National Geographic News
Ripples in cosmic gas that resemble speedboat wakes have revealed a new population of young, renegade stars barreling through the universe at more than 112,000 miles (180,250 kilometers) an hour.
The stars appear to be just a few million years old and a few times larger than the sun.
As they careen through the cosmos, the stars' winds slam against nearby gas, creating enormous bow shocks billions or even a trillion miles wide.
So far astronomers have found 14 of these rogue stars using images from the Hubble Space Telescope.
But study leader Raghvendra Sahai, of NASA's Jet Propulsion Laboratory in Pasadena, California, thinks the stellar interlopers will turn out to be common in the universe.
Sahai unveiled his results Wednesday at the American Astronomical Society meeting in Long Beach, California.
The Flying Wedge
Sahai and colleages discovered the odd stars while peering at images taken between October 2005 and July 2006. They were looking for what they thought was a subclass of dying stars near the Milky Way's galactic plane, the flattened region where most of the galaxy's stars lie.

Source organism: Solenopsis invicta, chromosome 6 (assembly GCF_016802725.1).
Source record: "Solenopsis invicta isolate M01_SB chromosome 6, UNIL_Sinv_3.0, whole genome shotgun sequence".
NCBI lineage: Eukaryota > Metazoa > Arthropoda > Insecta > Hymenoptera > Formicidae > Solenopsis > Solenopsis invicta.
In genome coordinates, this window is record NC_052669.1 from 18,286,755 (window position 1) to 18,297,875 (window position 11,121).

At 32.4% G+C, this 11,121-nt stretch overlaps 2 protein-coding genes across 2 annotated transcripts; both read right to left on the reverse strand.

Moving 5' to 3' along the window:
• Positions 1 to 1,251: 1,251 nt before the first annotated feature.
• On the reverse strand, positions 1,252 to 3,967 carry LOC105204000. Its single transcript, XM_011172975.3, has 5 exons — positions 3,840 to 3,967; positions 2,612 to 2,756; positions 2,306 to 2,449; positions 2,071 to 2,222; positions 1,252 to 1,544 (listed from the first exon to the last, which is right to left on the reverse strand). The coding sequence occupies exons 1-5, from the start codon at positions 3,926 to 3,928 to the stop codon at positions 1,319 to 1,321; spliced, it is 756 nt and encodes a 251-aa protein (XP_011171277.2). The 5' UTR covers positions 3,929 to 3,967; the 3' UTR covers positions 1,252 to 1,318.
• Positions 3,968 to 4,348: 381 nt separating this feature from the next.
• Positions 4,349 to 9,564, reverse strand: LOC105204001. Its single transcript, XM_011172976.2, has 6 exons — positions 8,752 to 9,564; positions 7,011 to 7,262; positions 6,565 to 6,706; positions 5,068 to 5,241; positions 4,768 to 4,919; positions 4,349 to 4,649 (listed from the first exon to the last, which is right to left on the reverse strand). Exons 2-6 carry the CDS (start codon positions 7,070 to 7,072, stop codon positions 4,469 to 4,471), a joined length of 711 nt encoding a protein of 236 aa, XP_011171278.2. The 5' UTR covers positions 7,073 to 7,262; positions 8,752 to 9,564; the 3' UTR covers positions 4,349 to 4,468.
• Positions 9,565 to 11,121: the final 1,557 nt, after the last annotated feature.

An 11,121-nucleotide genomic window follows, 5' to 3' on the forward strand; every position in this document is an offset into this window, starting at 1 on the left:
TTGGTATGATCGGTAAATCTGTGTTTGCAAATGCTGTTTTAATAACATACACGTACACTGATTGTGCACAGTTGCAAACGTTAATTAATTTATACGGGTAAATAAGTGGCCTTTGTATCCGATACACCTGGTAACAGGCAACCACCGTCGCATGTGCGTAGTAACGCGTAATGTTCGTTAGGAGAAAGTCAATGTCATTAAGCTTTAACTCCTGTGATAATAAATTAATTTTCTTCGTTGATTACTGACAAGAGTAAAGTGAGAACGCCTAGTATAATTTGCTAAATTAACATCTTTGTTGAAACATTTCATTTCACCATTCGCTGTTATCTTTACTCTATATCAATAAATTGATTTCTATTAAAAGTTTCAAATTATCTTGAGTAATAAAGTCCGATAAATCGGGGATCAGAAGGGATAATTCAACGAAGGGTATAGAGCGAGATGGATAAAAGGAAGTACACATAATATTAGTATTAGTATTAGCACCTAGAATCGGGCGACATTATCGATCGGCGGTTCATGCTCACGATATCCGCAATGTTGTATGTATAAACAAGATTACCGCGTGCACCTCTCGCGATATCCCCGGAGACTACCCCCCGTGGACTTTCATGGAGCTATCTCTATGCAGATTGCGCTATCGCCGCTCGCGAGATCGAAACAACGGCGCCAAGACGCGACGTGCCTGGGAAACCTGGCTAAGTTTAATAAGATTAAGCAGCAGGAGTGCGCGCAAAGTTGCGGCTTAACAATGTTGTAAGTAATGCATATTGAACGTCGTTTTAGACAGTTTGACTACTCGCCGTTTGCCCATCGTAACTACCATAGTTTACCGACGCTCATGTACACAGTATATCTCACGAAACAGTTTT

Sahai's team found objects that shared some of the same characteristics of the dying stars they sought, but closer inspection revealed 14 of the 38 suspect objects as stellar renegades instead.
"We accidentally stumbled across a new class of objects," Sahai said.
(Related photo: "Milky Way's Turbulent Core in Hi-Res" [January 6, 2008].)
The stars may be the ousted members of two-star systems that were ejected when their partners exploded as supernovae.
It's also possible that a binary star system would collide with another binary set or a single star and the interaction would fling one of the stars into space.
In either scenario, the ousted stars go shooting away to follow their own unique paths, Sahai said.
Based on the shapes of the wakes, the researchers have dubbed the strange objects with names such as "The Flying Wedge," "The Whirlygig," and "The Cropduster."
Tip of the Iceberg
Runaway stars have been spotted once before, with the Infrared Astronomical Satellite in 1983. But those stars are believed to be much more massive than the ones found by the Hubble team.
"We think the massive runaway stars observed before were just the tip of the iceberg," Sahai said in a statement.
The group is planning future studies using the Arizona Radio Observatory's 10- and 12-meter telescopes, and the National Radio Astronomy Observatory's radio arrays in New Mexico and West Virginia.
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